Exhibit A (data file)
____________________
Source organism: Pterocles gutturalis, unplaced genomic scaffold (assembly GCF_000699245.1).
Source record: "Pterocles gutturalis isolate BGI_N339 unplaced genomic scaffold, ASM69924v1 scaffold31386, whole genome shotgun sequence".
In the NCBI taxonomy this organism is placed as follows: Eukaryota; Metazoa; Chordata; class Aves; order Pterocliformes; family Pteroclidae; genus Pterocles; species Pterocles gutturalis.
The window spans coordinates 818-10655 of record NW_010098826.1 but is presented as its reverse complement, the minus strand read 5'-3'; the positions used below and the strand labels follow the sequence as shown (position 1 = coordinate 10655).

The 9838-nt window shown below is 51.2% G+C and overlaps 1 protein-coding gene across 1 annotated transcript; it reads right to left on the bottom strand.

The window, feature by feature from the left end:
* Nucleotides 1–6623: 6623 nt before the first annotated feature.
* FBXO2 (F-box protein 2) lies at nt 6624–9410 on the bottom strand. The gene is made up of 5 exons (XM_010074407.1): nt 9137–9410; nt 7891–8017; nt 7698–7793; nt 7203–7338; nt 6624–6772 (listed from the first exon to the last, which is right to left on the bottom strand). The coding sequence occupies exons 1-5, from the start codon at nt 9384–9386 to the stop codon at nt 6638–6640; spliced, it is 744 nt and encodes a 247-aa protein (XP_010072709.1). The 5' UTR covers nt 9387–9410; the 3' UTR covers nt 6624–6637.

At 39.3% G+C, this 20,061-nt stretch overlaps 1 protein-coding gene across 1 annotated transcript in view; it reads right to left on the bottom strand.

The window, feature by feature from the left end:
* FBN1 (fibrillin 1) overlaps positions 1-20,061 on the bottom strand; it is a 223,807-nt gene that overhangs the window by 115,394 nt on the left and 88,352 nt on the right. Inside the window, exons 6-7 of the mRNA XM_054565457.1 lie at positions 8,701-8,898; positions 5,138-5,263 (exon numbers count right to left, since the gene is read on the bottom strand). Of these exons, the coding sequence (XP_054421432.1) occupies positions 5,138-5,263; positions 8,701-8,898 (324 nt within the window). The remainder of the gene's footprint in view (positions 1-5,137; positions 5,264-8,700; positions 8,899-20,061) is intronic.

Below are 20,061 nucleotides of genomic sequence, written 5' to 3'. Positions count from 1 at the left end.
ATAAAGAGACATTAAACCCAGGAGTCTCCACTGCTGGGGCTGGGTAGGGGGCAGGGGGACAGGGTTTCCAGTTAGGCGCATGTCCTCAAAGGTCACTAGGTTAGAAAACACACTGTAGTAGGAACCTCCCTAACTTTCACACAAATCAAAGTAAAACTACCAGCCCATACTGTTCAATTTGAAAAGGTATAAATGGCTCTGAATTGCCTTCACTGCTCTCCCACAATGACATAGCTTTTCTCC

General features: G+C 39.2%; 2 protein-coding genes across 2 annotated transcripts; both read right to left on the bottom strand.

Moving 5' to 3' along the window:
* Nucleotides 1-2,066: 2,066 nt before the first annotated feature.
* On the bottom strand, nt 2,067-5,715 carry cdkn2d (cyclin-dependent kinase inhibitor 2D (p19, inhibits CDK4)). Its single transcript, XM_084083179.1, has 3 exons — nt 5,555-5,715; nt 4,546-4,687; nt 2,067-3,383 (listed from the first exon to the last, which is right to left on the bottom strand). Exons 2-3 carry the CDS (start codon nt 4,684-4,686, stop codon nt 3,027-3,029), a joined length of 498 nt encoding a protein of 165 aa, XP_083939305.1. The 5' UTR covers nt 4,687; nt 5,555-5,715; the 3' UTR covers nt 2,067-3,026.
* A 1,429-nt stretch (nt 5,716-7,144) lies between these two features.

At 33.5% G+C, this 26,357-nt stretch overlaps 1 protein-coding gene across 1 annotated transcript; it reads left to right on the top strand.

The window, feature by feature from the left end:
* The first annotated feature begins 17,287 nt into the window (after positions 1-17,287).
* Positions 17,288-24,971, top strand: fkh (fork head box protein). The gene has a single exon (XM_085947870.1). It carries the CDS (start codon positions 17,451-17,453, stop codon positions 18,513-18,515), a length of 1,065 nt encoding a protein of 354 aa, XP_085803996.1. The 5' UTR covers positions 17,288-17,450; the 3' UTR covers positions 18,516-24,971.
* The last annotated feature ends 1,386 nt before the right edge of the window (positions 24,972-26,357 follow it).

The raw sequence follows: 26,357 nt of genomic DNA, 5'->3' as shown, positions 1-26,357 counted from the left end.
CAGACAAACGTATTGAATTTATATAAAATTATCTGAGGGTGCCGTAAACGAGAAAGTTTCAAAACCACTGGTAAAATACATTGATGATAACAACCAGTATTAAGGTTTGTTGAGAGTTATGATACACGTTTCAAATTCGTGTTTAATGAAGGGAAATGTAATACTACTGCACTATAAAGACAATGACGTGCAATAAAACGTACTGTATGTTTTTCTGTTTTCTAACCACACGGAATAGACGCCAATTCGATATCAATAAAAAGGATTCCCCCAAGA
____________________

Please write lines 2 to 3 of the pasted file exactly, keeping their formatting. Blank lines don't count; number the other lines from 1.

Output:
Source record: "Pterocles gutturalis isolate BGI_N339 unplaced genomic scaffold, ASM69924v1 scaffold31386, whole genome shotgun sequence".
In the NCBI taxonomy this organism is placed as follows: Eukaryota; Metazoa; Chordata; class Aves; order Pterocliformes; family Pteroclidae; genus Pterocles; species Pterocles gutturalis.